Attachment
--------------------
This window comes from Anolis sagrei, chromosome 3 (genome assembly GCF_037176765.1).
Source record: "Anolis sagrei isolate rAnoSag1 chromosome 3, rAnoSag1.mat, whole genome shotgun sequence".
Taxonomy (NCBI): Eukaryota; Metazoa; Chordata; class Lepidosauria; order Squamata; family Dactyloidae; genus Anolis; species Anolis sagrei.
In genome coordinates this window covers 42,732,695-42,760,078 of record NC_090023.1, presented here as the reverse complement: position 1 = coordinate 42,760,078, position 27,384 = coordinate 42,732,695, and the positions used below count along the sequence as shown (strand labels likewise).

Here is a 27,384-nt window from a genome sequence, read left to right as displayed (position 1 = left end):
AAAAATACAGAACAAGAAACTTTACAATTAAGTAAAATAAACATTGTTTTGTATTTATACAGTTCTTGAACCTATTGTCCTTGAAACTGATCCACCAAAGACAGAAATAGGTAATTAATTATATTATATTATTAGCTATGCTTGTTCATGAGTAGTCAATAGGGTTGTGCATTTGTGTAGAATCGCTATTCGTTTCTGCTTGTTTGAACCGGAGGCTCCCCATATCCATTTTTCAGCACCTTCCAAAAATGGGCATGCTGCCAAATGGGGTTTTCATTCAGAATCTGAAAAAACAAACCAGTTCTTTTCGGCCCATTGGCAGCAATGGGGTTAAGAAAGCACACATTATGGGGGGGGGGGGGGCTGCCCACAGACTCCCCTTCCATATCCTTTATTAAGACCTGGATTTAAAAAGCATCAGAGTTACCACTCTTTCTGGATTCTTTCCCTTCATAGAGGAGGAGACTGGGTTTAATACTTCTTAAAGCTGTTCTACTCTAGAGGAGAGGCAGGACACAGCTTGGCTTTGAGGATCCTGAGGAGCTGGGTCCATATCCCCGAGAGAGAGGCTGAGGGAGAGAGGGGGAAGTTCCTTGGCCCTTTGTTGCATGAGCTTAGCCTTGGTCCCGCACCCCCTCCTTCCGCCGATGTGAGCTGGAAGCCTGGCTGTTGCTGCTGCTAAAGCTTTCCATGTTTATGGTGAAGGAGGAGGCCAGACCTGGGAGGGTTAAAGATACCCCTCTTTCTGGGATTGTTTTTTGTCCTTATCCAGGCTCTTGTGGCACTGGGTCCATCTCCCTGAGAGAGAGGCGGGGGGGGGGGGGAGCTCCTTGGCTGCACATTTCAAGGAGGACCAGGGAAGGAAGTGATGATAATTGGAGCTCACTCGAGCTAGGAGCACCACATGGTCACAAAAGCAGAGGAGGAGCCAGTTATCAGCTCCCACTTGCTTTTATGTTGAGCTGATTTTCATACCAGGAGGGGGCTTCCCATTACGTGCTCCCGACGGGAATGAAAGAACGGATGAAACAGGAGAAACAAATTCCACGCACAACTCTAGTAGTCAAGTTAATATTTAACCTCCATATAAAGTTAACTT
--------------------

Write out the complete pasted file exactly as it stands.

This window comes from Anolis sagrei, chromosome 3 (genome assembly GCF_037176765.1).
Source record: "Anolis sagrei isolate rAnoSag1 chromosome 3, rAnoSag1.mat, whole genome shotgun sequence".
Taxonomy (NCBI): Eukaryota; Metazoa; Chordata; class Lepidosauria; order Squamata; family Dactyloidae; genus Anolis; species Anolis sagrei.
In genome coordinates this window covers 42,732,695-42,760,078 of record NC_090023.1, presented here as the reverse complement: position 1 = coordinate 42,760,078, position 27,384 = coordinate 42,732,695, and the positions used below count along the sequence as shown (strand labels likewise).

Here is a 27,384-nt window from a genome sequence, read left to right as displayed (position 1 = left end):
AAAAATACAGAACAAGAAACTTTACAATTAAGTAAAATAAACATTGTTTTGTATTTATACAGTTCTTGAACCTATTGTCCTTGAAACTGATCCACCAAAGACAGAAATAGGTAATTAATTATATTATATTATTAGCTATGCTTGTTCATGAGTAGTCAATAGGGTTGTGCATTTGTGTAGAATCGCTATTCGTTTCTGCTTGTTTGAACCGGAGGCTCCCCATATCCATTTTTCAGCACCTTCCAAAAATGGGCATGCTGCCAAATGGGGTTTTCATTCAGAATCTGAAAAAACAAACCAGTTCTTTTCGGCCCATTGGCAGCAATGGGGTTAAGAAAGCACACATTATGGGGGGGGGGGGGGCTGCCCACAGACTCCCCTTCCATATCCTTTATTAAGACCTGGATTTAAAAAGCATCAGAGTTACCACTCTTTCTGGATTCTTTCCCTTCATAGAGGAGGAGACTGGGTTTAATACTTCTTAAAGCTGTTCTACTCTAGAGGAGAGGCAGGACACAGCTTGGCTTTGAGGATCCTGAGGAGCTGGGTCCATATCCCCGAGAGAGAGGCTGAGGGAGAGAGGGGGAAGTTCCTTGGCCCTTTGTTGCATGAGCTTAGCCTTGGTCCCGCACCCCCTCCTTCCGCCGATGTGAGCTGGAAGCCTGGCTGTTGCTGCTGCTAAAGCTTTCCATGTTTATGGTGAAGGAGGAGGCCAGACCTGGGAGGGTTAAAGATACCCCTCTTTCTGGGATTGTTTTTTGTCCTTATCCAGGCTCTTGTGGCACTGGGTCCATCTCCCTGAGAGAGAGGCGGGGGGGGGGGGGAGCTCCTTGGCTGCACATTTCAAGGAGGACCAGGGAAGGAAGTGATGATAATTGGAGCTCACTCGAGCTAGGAGCACCACATGGTCACAAAAGCAGAGGAGGAGCCAGTTATCAGCTCCCACTTGCTTTTATGTTGAGCTGATTTTCATACCAGGAGGGGGCTTCCCATTACGTGCTCCCGACGGGAATGAAAGAACGGATGAAACAGGAGAAACAAATTCCACGCACAACTCTAGTAGTCAAGTTAATATTTAACCTCCATATAAAGTTAACTT